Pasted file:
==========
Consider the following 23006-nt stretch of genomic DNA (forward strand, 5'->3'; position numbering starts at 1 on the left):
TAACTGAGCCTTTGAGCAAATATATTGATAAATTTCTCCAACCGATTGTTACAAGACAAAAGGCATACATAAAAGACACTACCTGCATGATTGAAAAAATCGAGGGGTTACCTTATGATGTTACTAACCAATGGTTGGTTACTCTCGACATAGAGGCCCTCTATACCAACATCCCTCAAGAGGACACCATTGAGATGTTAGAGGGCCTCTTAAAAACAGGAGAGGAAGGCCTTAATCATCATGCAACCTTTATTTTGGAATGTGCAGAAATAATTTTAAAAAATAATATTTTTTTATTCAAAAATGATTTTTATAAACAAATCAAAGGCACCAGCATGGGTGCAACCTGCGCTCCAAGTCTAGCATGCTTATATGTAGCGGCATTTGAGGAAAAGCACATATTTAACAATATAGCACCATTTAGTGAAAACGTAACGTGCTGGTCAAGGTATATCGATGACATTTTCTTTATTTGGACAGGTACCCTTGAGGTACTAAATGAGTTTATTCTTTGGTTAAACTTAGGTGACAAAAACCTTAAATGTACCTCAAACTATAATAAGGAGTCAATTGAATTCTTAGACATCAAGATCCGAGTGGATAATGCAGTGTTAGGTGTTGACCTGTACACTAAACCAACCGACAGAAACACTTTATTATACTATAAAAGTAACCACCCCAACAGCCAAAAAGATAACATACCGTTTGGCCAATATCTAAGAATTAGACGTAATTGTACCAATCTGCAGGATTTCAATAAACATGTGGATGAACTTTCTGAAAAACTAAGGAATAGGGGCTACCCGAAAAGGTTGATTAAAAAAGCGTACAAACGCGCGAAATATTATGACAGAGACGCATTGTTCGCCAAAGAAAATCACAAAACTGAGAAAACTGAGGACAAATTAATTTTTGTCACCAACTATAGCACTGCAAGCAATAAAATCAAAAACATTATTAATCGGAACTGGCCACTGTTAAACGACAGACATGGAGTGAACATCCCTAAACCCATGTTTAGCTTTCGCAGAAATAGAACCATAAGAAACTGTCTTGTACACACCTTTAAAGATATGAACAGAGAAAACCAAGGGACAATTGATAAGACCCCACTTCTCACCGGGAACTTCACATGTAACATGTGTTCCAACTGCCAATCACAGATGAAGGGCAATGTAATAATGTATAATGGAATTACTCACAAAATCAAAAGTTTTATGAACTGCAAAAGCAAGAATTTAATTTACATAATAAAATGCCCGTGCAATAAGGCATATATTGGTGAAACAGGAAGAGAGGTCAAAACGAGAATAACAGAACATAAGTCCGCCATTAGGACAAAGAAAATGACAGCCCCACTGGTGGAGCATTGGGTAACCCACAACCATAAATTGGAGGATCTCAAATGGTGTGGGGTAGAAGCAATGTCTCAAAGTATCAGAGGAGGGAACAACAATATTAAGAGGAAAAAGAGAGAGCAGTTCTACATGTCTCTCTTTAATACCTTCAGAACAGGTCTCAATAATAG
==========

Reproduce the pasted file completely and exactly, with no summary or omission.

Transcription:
Consider the following 23006-nt stretch of genomic DNA (forward strand, 5'->3'; position numbering starts at 1 on the left):
TAACTGAGCCTTTGAGCAAATATATTGATAAATTTCTCCAACCGATTGTTACAAGACAAAAGGCATACATAAAAGACACTACCTGCATGATTGAAAAAATCGAGGGGTTACCTTATGATGTTACTAACCAATGGTTGGTTACTCTCGACATAGAGGCCCTCTATACCAACATCCCTCAAGAGGACACCATTGAGATGTTAGAGGGCCTCTTAAAAACAGGAGAGGAAGGCCTTAATCATCATGCAACCTTTATTTTGGAATGTGCAGAAATAATTTTAAAAAATAATATTTTTTTATTCAAAAATGATTTTTATAAACAAATCAAAGGCACCAGCATGGGTGCAACCTGCGCTCCAAGTCTAGCATGCTTATATGTAGCGGCATTTGAGGAAAAGCACATATTTAACAATATAGCACCATTTAGTGAAAACGTAACGTGCTGGTCAAGGTATATCGATGACATTTTCTTTATTTGGACAGGTACCCTTGAGGTACTAAATGAGTTTATTCTTTGGTTAAACTTAGGTGACAAAAACCTTAAATGTACCTCAAACTATAATAAGGAGTCAATTGAATTCTTAGACATCAAGATCCGAGTGGATAATGCAGTGTTAGGTGTTGACCTGTACACTAAACCAACCGACAGAAACACTTTATTATACTATAAAAGTAACCACCCCAACAGCCAAAAAGATAACATACCGTTTGGCCAATATCTAAGAATTAGACGTAATTGTACCAATCTGCAGGATTTCAATAAACATGTGGATGAACTTTCTGAAAAACTAAGGAATAGGGGCTACCCGAAAAGGTTGATTAAAAAAGCGTACAAACGCGCGAAATATTATGACAGAGACGCATTGTTCGCCAAAGAAAATCACAAAACTGAGAAAACTGAGGACAAATTAATTTTTGTCACCAACTATAGCACTGCAAGCAATAAAATCAAAAACATTATTAATCGGAACTGGCCACTGTTAAACGACAGACATGGAGTGAACATCCCTAAACCCATGTTTAGCTTTCGCAGAAATAGAACCATAAGAAACTGTCTTGTACACACCTTTAAAGATATGAACAGAGAAAACCAAGGGACAATTGATAAGACCCCACTTCTCACCGGGAACTTCACATGTAACATGTGTTCCAACTGCCAATCACAGATGAAGGGCAATGTAATAATGTATAATGGAATTACTCACAAAATCAAAAGTTTTATGAACTGCAAAAGCAAGAATTTAATTTACATAATAAAATGCCCGTGCAATAAGGCATATATTGGTGAAACAGGAAGAGAGGTCAAAACGAGAATAACAGAACATAAGTCCGCCATTAGGACAAAGAAAATGACAGCCCCACTGGTGGAGCATTGGGTAACCCACAACCATAAATTGGAGGATCTCAAATGGTGTGGGGTAGAAGCAATGTCTCAAAGTATCAGAGGAGGGAACAACAATATTAAGAGGAAAAAGAGAGAGCAGTTCTACATGTCTCTCTTTAATACCTTCAGAACAGGTCTCAATAATAG